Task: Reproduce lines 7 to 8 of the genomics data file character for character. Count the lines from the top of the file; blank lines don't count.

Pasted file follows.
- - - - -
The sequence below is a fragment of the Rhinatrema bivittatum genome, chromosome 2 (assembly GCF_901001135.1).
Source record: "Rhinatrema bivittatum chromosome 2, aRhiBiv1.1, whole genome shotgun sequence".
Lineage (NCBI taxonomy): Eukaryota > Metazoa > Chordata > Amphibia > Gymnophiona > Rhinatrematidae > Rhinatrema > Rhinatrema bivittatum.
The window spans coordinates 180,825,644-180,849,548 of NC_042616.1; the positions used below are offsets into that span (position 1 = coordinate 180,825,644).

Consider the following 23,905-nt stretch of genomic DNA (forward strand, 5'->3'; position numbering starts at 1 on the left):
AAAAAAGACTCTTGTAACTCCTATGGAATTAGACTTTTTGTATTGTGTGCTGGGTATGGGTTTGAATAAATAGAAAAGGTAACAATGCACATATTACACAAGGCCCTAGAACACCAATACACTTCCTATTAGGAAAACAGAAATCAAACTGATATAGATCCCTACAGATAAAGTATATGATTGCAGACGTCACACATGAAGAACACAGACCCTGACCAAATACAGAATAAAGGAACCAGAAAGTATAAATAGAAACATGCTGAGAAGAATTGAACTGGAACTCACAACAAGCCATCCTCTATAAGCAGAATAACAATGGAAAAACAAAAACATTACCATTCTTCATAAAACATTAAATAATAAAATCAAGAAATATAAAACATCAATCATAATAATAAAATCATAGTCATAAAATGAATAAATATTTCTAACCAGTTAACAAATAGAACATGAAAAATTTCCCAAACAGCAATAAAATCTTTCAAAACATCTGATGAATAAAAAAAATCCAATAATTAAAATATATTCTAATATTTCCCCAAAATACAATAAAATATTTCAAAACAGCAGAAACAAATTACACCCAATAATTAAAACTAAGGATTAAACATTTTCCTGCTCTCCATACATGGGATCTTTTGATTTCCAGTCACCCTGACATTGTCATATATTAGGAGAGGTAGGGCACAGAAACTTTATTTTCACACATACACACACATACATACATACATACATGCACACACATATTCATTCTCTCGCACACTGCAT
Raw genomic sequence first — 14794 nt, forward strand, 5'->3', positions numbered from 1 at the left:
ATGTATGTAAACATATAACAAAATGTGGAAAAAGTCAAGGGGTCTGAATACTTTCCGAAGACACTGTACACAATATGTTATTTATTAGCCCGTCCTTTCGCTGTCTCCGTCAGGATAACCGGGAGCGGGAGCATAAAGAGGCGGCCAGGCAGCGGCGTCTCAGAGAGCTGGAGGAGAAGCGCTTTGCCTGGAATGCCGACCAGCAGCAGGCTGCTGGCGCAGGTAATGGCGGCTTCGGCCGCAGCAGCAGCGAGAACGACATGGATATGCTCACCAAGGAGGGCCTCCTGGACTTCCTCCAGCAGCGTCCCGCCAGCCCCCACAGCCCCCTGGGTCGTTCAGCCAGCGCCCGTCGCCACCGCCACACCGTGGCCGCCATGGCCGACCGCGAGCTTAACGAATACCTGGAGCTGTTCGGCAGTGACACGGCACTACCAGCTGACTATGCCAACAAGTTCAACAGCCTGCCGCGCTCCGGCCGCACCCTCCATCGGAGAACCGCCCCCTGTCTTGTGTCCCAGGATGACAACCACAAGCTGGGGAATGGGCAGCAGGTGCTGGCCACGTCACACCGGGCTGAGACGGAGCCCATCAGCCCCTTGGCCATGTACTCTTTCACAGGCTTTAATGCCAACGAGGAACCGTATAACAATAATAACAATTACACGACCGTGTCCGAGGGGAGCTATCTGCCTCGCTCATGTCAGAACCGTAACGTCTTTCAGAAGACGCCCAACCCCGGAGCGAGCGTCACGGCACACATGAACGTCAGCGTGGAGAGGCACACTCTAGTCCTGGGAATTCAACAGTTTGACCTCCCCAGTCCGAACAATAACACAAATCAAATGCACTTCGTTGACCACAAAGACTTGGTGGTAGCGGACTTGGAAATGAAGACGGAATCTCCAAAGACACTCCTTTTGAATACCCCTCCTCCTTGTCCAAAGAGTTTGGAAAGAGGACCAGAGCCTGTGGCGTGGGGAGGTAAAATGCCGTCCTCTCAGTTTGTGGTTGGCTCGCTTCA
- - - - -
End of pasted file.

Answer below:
Raw genomic sequence first — 14794 nt, forward strand, 5'->3', positions numbered from 1 at the left:
ATGTATGTAAACATATAACAAAATGTGGAAAAAGTCAAGGGGTCTGAATACTTTCCGAAGACACTGTACACAATATGTTATTTATTAGCCCGTCCTTTCGCTGTCTCCGTCAGGATAACCGGGAGCGGGAGCATAAAGAGGCGGCCAGGCAGCGGCGTCTCAGAGAGCTGGAGGAGAAGCGCTTTGCCTGGAATGCCGACCAGCAGCAGGCTGCTGGCGCAGGTAATGGCGGCTTCGGCCGCAGCAGCAGCGAGAACGACATGGATATGCTCACCAAGGAGGGCCTCCTGGACTTCCTCCAGCAGCGTCCCGCCAGCCCCCACAGCCCCCTGGGTCGTTCAGCCAGCGCCCGTCGCCACCGCCACACCGTGGCCGCCATGGCCGACCGCGAGCTTAACGAATACCTGGAGCTGTTCGGCAGTGACACGGCACTACCAGCTGACTATGCCAACAAGTTCAACAGCCTGCCGCGCTCCGGCCGCACCCTCCATCGGAGAACCGCCCCCTGTCTTGTGTCCCAGGATGACAACCACAAGCTGGGGAATGGGCAGCAGGTGCTGGCCACGTCACACCGGGCTGAGACGGAGCCCATCAGCCCCTTGGCCATGTACTCTTTCACAGGCTTTAATGCCAACGAGGAACCGTATAACAATAATAACAATTACACGACCGTGTCCGAGGGGAGCTATCTGCCTCGCTCATGTCAGAACCGTAACGTCTTTCAGAAGACGCCCAACCCCGGAGCGAGCGTCACGGCACACATGAACGTCAGCGTGGAGAGGCACACTCTAGTCCTGGGAATTCAACAGTTTGACCTCCCCAGTCCGAACAATAACACAAATCAAATGCACTTCGTTGACCACAAAGACTTGGTGGTAGCGGACTTGGAAATGAAGACGGAATCTCCAAAGACACTCCTTTTGAATACCCCTCCTCCTTGTCCAAAGAGTTTGGAAAGAGGACCAGAGCCTGTGGCGTGGGGAGGTAAAATGCCGTCCTCTCAGTTTGTGGTTGGCTCGCTTCA